23 June 1975 - Lawyers Nani Palkhivala, HKL Bhagat and others coming out of the Supreme Court after the hearing of case against PM Indira Gandhi on elections in which she was accused of misuse of her official powers. Justice Jagmohanlal Sinha invalidated Gandhi’s win and barred her from holding elected office for six years. The decision led to the imposition of a state of emergency by the government from 1975 to 1977. (HT Photo by Virendra Prabhakar)
23 June 1975 – Lawyers Nani Palkhivala, HKL Bhagat and others coming out of the Supreme Court after the hearing of case against PM Indira Gandhi on elections in which she was accused of misuse of her official powers. Justice Jagmohanlal Sinha invalidated Gandhi’s win and barred her from holding elected office for six years. The decision led to the imposition of a state of emergency by the government from 1975 to 1977. (HT Photo by Virendra Prabhakar)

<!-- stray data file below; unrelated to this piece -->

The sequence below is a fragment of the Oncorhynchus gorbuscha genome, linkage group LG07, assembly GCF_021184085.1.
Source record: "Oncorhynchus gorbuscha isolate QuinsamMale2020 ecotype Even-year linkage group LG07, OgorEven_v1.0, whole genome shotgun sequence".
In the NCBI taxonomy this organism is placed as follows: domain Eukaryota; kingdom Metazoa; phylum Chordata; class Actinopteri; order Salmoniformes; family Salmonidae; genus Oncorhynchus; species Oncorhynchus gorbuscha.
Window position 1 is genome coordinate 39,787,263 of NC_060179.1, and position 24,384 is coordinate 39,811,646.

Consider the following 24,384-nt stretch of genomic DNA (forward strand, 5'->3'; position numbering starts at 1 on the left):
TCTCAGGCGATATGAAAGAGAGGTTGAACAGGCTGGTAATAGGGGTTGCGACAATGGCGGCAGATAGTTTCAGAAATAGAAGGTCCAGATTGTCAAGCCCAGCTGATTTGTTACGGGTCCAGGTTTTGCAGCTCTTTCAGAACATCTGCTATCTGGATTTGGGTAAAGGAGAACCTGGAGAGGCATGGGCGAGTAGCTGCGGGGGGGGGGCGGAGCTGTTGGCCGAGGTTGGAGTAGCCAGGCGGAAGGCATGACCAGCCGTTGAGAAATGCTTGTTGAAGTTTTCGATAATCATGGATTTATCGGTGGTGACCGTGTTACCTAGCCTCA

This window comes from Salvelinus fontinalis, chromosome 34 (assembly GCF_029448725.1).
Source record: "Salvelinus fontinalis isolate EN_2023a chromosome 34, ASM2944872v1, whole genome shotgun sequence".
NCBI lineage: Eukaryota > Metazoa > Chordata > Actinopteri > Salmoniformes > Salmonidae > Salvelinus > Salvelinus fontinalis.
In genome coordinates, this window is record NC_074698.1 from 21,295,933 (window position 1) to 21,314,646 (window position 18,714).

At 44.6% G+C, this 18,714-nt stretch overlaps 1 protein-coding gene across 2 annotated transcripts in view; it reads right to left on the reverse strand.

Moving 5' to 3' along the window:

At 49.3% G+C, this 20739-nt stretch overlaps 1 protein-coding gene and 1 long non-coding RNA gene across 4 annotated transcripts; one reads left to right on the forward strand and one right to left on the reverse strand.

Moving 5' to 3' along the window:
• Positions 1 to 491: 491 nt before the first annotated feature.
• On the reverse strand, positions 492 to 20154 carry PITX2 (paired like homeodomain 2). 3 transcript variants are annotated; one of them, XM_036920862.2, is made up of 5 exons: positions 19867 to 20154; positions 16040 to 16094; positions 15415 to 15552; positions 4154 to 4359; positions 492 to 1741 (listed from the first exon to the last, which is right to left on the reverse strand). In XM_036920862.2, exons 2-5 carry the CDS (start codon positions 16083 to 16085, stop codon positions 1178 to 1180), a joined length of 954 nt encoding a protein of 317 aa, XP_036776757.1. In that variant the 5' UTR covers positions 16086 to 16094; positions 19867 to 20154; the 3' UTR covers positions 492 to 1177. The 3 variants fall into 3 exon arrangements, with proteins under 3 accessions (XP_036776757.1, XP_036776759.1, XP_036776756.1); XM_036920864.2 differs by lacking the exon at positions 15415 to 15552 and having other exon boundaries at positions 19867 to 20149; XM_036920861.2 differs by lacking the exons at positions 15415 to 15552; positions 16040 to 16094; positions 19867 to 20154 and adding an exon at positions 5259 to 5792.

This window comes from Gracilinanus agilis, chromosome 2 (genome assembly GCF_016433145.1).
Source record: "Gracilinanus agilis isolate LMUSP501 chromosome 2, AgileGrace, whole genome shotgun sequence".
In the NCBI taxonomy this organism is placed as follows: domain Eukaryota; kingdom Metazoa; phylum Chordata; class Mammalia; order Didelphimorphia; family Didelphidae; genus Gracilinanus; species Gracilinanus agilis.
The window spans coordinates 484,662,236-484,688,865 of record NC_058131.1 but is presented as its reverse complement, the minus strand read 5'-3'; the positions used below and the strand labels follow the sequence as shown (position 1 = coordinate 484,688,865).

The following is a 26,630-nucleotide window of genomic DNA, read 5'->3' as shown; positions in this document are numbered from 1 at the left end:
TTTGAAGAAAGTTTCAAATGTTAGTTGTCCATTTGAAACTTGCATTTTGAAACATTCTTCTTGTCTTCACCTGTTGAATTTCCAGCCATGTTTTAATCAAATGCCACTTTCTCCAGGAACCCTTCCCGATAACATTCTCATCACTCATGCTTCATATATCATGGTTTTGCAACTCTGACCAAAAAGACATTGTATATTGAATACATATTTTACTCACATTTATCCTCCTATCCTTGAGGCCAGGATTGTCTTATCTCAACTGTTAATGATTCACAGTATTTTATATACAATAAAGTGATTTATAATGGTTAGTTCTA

A second factor that may plausibly be thought of as laying the very early roots of the BJP’s parliamentary build-up of strength happened a little earlier when the Hindu Right… gained some moral high ground by showing courage in its opposition to the Emergency; courage that was manifestly not shown by the Centre-Left… which lay down like a doormat while Indira Gandhi and her son stamped on the hard-won liberties in independent India. This moral high ground laid the initial roots for the Hindu Right’s respectability in the parliamentary field, which then made possible its subsequent gains in that field via the growing success of the BJP…

All these can plausibly be called the roots of the more pervasive flowering of current European-style Hindu nationalism… As I said, for Gandhi the refusal of secularism is grounded in his conviction that the legacies of India’s long history of an unselfconscious pluralism were not undermined by any such nationalism in the decades of the national movement for Indian independence, during which Hindu nationalist voices were marginal… given the very nature of Gandhi’s argument, once those roots did lay down several decades later and Hindu nationalism has flowered from them… it would be his position that secularism is rightly seen by us to be relevant and central for our time…

Akeel Bilgrami is Sidney Morgenbeser Professor of Philosophy, and Professor, Committee on Global Thought at Columbia University.

Excerpted with permission from Inheriting Gandhi: Influences, Activisms Edited by Satishchandra Kumar, Kanchana Mahadevan, Meher Bhoot and Rajesh Kharat